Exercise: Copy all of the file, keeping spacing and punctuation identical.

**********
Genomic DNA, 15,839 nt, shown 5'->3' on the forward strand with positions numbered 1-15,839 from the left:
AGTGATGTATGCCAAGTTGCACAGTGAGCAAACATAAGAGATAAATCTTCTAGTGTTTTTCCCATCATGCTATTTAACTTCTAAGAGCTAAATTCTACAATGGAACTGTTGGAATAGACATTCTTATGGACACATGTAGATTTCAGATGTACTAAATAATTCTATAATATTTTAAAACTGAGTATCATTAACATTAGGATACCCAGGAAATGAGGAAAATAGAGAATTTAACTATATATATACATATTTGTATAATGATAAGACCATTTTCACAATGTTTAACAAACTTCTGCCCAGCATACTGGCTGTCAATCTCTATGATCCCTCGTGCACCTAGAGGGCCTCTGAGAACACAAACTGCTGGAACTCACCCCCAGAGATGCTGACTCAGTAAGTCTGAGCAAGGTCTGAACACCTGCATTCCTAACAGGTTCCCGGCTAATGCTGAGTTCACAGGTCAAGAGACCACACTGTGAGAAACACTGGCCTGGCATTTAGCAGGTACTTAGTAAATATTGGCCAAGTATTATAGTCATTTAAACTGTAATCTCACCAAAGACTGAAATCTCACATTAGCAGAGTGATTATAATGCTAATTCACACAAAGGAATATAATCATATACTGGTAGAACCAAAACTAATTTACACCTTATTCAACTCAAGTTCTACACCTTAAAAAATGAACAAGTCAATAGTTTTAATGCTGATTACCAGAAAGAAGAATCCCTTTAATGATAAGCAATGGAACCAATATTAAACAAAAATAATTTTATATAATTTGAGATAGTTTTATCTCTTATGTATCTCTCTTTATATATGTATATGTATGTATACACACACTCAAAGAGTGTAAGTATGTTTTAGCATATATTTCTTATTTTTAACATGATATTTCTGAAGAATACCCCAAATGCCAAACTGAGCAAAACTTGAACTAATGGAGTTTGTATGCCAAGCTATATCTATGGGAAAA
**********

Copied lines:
Genomic DNA, 15,839 nt, shown 5'->3' on the forward strand with positions numbered 1-15,839 from the left:
AGTGATGTATGCCAAGTTGCACAGTGAGCAAACATAAGAGATAAATCTTCTAGTGTTTTTCCCATCATGCTATTTAACTTCTAAGAGCTAAATTCTACAATGGAACTGTTGGAATAGACATTCTTATGGACACATGTAGATTTCAGATGTACTAAATAATTCTATAATATTTTAAAACTGAGTATCATTAACATTAGGATACCCAGGAAATGAGGAAAATAGAGAATTTAACTATATATATACATATTTGTATAATGATAAGACCATTTTCACAATGTTTAACAAACTTCTGCCCAGCATACTGGCTGTCAATCTCTATGATCCCTCGTGCACCTAGAGGGCCTCTGAGAACACAAACTGCTGGAACTCACCCCCAGAGATGCTGACTCAGTAAGTCTGAGCAAGGTCTGAACACCTGCATTCCTAACAGGTTCCCGGCTAATGCTGAGTTCACAGGTCAAGAGACCACACTGTGAGAAACACTGGCCTGGCATTTAGCAGGTACTTAGTAAATATTGGCCAAGTATTATAGTCATTTAAACTGTAATCTCACCAAAGACTGAAATCTCACATTAGCAGAGTGATTATAATGCTAATTCACACAAAGGAATATAATCATATACTGGTAGAACCAAAACTAATTTACACCTTATTCAACTCAAGTTCTACACCTTAAAAAATGAACAAGTCAATAGTTTTAATGCTGATTACCAGAAAGAAGAATCCCTTTAATGATAAGCAATGGAACCAATATTAAACAAAAATAATTTTATATAATTTGAGATAGTTTTATCTCTTATGTATCTCTCTTTATATATGTATATGTATGTATACACACACTCAAAGAGTGTAAGTATGTTTTAGCATATATTTCTTATTTTTAACATGATATTTCTGAAGAATACCCCAAATGCCAAACTGAGCAAAACTTGAACTAATGGAGTTTGTATGCCAAGCTATATCTATGGGAAAA